After years of labeling the MINI as unreliable, Consumer Reports has reversed it’s opinion and named the 2004-2006 MINI “recommended”. This news comes frrom long time reader and frequent contributor Timothy Sipples:
>Just finished reading the December, 2005, issue of Consumer Reports. Page 57 has some great news for MINI in a sidebar entitled “Closeup: Our Reliability Survey Reaches a Milestone.” The sidebar begins: “Earlier this year, we asked more than 6 million subscribers of Consumer Reports and ConsumerReports.org to complete the Annual Questionnaire. When the questionnaires came back, we found that we gathered responses for more than 1 million vehicles, the most we’ve ever received.”
>The sidebar then explains that the annual April Auto Issue will include the full results, but they’ve got the net results now. The money quote: “Models that we now recommend because their reliability has improved to average or better are the BMW 5 Series (6-cyl.), BMW X5 (6-cyl.), Chevrolet Malibu Maxx, Mazda6 sedan (4-cyl.), Mazda6 (wagon), Mazda RX-8, Mini Cooper, and Volvo S80.” (CR did not capitalize MINI.)
>CR then lists vehicles which are now recommended due to newly sufficient data, no longer recommended due to declining reliability, and not recommended due to below-average reliability (and newly sufficient data). MINI was previously scored with below-average reliability. (The sidebar only reported the changes from last year.)
>If I remember the survey correctly, CR lumps the Cooper and Cooper S into the same model category. The survey asks readers to score each vehicle they’ve purchased in several different reliability areas: transmission, electrical, brakes, etc. (I gave my 2004 Cooper S an almost perfect score across the board.) There were obviously many MINI owners replying this year — more than enough for a statistically valid sample.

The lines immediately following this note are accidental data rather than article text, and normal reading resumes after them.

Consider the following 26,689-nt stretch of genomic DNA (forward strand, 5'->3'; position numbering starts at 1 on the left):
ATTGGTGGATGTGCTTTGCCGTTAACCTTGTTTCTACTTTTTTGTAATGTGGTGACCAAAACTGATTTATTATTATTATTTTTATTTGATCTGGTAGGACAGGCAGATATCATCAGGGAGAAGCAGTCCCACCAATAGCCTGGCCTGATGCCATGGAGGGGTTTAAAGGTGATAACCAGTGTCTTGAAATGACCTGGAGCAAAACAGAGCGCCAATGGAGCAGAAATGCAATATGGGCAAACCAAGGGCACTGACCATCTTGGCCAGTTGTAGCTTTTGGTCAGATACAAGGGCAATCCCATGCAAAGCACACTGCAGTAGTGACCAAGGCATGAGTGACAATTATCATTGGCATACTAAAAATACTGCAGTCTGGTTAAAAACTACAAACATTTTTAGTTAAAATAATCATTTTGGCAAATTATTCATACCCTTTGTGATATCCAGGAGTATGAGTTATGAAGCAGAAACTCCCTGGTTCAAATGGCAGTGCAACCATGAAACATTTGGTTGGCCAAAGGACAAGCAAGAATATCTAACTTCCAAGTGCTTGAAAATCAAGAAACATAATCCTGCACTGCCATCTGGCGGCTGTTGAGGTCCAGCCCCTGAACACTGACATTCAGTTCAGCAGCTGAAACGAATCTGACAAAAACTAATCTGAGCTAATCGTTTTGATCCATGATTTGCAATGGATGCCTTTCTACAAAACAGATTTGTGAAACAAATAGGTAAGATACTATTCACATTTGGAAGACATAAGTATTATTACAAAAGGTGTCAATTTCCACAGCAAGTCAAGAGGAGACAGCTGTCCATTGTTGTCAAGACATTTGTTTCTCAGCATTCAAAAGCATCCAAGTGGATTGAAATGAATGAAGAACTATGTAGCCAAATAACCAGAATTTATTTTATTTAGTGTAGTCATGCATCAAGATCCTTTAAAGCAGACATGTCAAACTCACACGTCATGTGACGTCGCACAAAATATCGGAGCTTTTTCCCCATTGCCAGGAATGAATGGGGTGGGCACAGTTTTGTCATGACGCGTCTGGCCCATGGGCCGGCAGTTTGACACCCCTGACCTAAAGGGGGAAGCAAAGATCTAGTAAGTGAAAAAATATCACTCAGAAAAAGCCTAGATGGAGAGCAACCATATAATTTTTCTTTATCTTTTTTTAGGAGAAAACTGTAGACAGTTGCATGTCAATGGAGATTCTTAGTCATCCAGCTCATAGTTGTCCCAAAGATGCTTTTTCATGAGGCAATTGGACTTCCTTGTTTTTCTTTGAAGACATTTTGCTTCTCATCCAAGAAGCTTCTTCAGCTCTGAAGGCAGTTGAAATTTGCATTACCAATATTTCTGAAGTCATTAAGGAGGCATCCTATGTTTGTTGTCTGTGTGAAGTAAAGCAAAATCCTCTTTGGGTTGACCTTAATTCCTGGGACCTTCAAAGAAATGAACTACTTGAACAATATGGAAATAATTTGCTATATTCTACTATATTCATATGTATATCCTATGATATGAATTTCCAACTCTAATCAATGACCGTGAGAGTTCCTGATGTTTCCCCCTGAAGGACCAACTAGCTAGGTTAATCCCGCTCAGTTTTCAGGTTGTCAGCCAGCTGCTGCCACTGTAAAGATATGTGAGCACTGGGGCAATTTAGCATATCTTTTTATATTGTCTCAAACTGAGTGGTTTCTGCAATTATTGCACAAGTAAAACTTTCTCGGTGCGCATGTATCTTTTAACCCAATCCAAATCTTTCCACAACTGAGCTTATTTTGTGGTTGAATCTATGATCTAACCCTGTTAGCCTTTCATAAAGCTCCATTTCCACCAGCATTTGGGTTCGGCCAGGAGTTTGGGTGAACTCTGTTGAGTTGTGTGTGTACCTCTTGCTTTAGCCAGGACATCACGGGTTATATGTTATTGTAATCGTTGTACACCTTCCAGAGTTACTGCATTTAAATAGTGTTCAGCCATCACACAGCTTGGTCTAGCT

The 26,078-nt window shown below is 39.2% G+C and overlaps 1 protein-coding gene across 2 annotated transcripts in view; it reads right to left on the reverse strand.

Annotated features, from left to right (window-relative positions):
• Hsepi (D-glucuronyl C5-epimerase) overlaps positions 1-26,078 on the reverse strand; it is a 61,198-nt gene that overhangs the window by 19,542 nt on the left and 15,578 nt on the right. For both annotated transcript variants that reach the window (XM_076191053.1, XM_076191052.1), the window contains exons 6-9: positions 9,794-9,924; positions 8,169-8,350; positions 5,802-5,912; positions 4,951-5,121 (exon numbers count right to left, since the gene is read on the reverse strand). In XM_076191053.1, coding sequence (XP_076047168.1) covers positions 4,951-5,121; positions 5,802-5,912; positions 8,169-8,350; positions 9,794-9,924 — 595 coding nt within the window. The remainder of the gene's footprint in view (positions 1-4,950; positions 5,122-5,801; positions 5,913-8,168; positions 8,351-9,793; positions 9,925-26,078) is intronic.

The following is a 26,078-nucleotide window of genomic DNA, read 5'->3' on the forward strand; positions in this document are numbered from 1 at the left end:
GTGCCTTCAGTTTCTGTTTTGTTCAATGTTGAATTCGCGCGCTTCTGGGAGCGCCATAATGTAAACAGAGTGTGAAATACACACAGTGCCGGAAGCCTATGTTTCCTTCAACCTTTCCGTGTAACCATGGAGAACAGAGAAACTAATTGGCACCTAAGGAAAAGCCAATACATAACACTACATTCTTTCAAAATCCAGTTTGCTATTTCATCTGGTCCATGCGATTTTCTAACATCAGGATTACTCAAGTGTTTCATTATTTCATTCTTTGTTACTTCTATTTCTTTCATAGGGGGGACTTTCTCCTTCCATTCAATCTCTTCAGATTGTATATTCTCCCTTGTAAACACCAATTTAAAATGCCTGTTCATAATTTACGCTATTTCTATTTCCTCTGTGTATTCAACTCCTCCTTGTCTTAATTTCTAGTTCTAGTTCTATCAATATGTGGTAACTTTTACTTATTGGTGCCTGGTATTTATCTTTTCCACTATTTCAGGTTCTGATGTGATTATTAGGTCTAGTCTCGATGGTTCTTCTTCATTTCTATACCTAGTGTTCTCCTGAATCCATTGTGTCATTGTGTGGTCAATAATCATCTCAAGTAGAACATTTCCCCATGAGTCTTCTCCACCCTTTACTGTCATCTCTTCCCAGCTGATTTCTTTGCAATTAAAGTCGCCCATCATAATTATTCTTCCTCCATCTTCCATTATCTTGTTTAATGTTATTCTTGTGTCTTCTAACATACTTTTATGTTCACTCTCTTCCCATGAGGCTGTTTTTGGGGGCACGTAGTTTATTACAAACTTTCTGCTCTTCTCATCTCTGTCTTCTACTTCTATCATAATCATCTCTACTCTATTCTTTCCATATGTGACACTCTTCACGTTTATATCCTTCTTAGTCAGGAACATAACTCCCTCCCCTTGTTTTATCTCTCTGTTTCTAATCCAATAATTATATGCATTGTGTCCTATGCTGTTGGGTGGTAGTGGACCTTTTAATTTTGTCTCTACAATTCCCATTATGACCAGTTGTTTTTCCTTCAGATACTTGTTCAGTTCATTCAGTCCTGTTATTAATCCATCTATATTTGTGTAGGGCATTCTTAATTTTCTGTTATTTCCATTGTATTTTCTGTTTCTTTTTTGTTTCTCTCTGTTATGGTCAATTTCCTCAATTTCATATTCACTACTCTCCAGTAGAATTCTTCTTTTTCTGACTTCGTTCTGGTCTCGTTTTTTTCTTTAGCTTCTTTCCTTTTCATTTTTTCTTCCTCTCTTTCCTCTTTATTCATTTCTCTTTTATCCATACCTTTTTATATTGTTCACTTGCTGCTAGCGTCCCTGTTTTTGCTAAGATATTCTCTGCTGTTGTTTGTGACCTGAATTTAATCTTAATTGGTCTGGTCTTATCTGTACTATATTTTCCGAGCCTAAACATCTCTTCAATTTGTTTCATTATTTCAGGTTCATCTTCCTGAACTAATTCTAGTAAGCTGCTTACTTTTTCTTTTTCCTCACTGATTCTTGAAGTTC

>MINI USA will not really be able to tout these new results directly. (“A leading consumer testing publication…” is a popular euphemism in advertising.) That’s because Consumer Reports vigorously protects its copyrighted information to maintain its independence, arguing also that only the original publication can convey the full testing results in proper context. Regardless, a good reliability score from Consumer Reports is bound to increase MINI demand even more since many North American auto buyers treat CR as gospel.
>When MINI changes over to the new model (for the 2007 model year), Consumer Reports will probably score MINI’s reliability as “new model, insufficient data.” However, the afterglow of a good reliability rating will likely carry over into its assessment of used MINIs (subject to any new survey information as the fleet ages), and it also will probably be noted in any write-ups on the new MINI. For example, Consumers Reports might say something like, “MINI has redesigned the 2007 model with a new engine, so predicted reliability is unknown. However, the 2004 through 2006 models have above average reliability scores.”
>Congratulations to MINI (and BMW for that matter — the BMW X3 flipped from “new model/insufficient data” to “above-average reliability/recommended”) in focusing on better quality. MINI/BMW and Mazda seem to be the two carmakers with the most unambiguous survey improvement this year.